ARE YOU WORKING FOR ME?
When someone decides to list their home for sale, they have already been told that they should interview 2 or 3 real estate agents to see who might do the better job. (How to choose one is another article in itself and not the purpose here)
But what if you want to BUY a home?
Do you call the listing agent?
Do you call the agency and work with the agent who happens to be on "floor duty"
that day? Do you even have a choice?
Of course you do.
A buyer's agent represents the buyer only, ensures you have the best undivided representation you need, helps you to negotiate the best deal and helps you tackle any issues that arise as a result of the home inspection. They are there to protect your wallet! Typically, they are paid out of the total commission that the seller agreed to when they put the house on the market.
Some buyer's agents may ask you to sign an exclusive buyer's agency agreement tying you to them and them only for a specified period of time. Now each of you pledges loyalty to the other and that is a good thing...............provided you have taken the opportunity to interview several agents before signing.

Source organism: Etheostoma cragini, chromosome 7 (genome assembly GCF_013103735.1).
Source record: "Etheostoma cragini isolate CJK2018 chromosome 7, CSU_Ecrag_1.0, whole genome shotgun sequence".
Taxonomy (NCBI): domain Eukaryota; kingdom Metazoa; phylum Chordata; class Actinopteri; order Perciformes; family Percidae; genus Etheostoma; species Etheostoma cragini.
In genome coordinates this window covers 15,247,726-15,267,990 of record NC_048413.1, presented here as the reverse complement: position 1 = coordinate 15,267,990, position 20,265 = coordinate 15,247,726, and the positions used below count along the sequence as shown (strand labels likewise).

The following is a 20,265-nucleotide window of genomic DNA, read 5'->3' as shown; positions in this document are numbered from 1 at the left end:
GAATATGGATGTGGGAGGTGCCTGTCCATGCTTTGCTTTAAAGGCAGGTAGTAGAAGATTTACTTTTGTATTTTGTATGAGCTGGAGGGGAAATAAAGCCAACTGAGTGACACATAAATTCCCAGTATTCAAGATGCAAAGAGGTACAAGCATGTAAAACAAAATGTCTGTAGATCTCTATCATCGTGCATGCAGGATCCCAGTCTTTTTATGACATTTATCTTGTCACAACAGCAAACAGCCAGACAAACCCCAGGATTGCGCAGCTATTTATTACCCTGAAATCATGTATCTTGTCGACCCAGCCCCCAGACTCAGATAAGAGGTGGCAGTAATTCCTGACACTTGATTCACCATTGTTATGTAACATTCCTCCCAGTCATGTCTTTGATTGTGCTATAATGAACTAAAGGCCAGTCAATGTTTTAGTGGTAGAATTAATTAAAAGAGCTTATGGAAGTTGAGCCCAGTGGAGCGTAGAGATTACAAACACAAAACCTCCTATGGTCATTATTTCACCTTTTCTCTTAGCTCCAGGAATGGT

On the other hand, the listing agent is working for the seller. They were hired to negotiate the highest price and sell it in as little time as possible. Like a buyer's agent, they owe their client certain fiduciary duties, such as loyalty, care, full disclosure and confidentiality. This arrangement works very well when there are two agents, each representing their respective client. Finances are kept secret as are reasons for moving and other personal information.
Yet, many times, the search for a home begins with calling the listing agent for more information. After all, who knows more about the home than the agent hired to market and sell it? All agents are eager to represent both sides in the deal since this leads to double the income. This agent is called a "dual agent" and now has to facilitate the sale between buyer and seller. However, now the fiduciary duties that the agent pledged must be split, confidentiality is no more and each side may question whether the agent can give them the best service.
This arrangement can and does work, but the question is why not have your own agent? It's always better to have someone represent just you. So ask friends and family for the name of agents who they have worked with and liked and interview several agents to see who you are most comfortable with. Do they always answer your calls in a timely manner? Are they easy to reach? Do they makes you feel like you are their only client?
Then go ahead, sign that agreement with YOUR agent, confident that this agent will work diligently to help you find just the right home....................... and hopefully be your agent for life!